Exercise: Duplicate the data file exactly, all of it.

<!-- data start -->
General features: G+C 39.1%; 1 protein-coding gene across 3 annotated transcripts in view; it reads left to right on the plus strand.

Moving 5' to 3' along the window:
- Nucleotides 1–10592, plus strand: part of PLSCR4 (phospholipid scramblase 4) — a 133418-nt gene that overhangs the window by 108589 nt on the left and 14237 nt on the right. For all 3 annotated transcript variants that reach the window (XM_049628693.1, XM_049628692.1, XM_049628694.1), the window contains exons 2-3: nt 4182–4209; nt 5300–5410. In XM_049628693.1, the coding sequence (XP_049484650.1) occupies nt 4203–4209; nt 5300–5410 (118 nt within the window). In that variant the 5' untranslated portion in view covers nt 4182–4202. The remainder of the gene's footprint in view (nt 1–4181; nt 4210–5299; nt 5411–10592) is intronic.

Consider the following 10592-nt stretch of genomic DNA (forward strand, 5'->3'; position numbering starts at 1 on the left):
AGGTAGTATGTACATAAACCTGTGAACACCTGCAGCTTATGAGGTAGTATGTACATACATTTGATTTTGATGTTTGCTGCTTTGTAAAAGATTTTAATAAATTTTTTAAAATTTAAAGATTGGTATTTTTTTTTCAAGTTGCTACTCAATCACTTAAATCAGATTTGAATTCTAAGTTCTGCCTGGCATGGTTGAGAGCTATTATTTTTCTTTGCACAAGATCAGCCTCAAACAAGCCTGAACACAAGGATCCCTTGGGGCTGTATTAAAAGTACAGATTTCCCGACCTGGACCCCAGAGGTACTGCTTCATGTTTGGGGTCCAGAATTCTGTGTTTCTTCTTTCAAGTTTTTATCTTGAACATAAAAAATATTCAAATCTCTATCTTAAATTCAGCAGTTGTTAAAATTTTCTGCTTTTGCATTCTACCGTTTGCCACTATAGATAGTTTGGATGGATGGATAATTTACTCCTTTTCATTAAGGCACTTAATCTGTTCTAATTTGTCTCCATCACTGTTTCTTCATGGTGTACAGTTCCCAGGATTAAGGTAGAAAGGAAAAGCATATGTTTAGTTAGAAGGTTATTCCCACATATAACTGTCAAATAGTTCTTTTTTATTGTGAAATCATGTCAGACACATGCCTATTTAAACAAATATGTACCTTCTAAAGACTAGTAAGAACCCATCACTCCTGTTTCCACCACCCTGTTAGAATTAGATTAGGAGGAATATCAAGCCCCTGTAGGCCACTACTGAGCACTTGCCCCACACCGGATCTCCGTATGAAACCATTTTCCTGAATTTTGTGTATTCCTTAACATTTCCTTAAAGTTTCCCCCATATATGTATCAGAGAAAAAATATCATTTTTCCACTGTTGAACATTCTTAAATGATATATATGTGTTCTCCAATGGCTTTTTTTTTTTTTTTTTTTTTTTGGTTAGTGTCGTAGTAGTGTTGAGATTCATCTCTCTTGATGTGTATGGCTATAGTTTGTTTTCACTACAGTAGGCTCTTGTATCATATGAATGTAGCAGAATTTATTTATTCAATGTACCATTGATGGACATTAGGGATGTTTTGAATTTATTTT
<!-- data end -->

General features: G+C 39.1%; 1 protein-coding gene across 3 annotated transcripts in view; it reads left to right on the plus strand.

Moving 5' to 3' along the window:
- Nucleotides 1–10592, plus strand: part of PLSCR4 (phospholipid scramblase 4) — a 133418-nt gene that overhangs the window by 108589 nt on the left and 14237 nt on the right. For all 3 annotated transcript variants that reach the window (XM_049628693.1, XM_049628692.1, XM_049628694.1), the window contains exons 2-3: nt 4182–4209; nt 5300–5410. In XM_049628693.1, the coding sequence (XP_049484650.1) occupies nt 4203–4209; nt 5300–5410 (118 nt within the window). In that variant the 5' untranslated portion in view covers nt 4182–4202. The remainder of the gene's footprint in view (nt 1–4181; nt 4210–5299; nt 5411–10592) is intronic.

Consider the following 10592-nt stretch of genomic DNA (forward strand, 5'->3'; position numbering starts at 1 on the left):
AGGTAGTATGTACATAAACCTGTGAACACCTGCAGCTTATGAGGTAGTATGTACATACATTTGATTTTGATGTTTGCTGCTTTGTAAAAGATTTTAATAAATTTTTTAAAATTTAAAGATTGGTATTTTTTTTTCAAGTTGCTACTCAATCACTTAAATCAGATTTGAATTCTAAGTTCTGCCTGGCATGGTTGAGAGCTATTATTTTTCTTTGCACAAGATCAGCCTCAAACAAGCCTGAACACAAGGATCCCTTGGGGCTGTATTAAAAGTACAGATTTCCCGACCTGGACCCCAGAGGTACTGCTTCATGTTTGGGGTCCAGAATTCTGTGTTTCTTCTTTCAAGTTTTTATCTTGAACATAAAAAATATTCAAATCTCTATCTTAAATTCAGCAGTTGTTAAAATTTTCTGCTTTTGCATTCTACCGTTTGCCACTATAGATAGTTTGGATGGATGGATAATTTACTCCTTTTCATTAAGGCACTTAATCTGTTCTAATTTGTCTCCATCACTGTTTCTTCATGGTGTACAGTTCCCAGGATTAAGGTAGAAAGGAAAAGCATATGTTTAGTTAGAAGGTTATTCCCACATATAACTGTCAAATAGTTCTTTTTTATTGTGAAATCATGTCAGACACATGCCTATTTAAACAAATATGTACCTTCTAAAGACTAGTAAGAACCCATCACTCCTGTTTCCACCACCCTGTTAGAATTAGATTAGGAGGAATATCAAGCCCCTGTAGGCCACTACTGAGCACTTGCCCCACACCGGATCTCCGTATGAAACCATTTTCCTGAATTTTGTGTATTCCTTAACATTTCCTTAAAGTTTCCCCCATATATGTATCAGAGAAAAAATATCATTTTTCCACTGTTGAACATTCTTAAATGATATATATGTGTTCTCCAATGGCTTTTTTTTTTTTTTTTTTTTTTTGGTTAGTGTCGTAGTAGTGTTGAGATTCATCTCTCTTGATGTGTATGGCTATAGTTTGTTTTCACTACAGTAGGCTCTTGTATCATATGAATGTAGCAGAATTTATTTATTCAATGTACCATTGATGGACATTAGGGATGTTTTGAATTTATTTT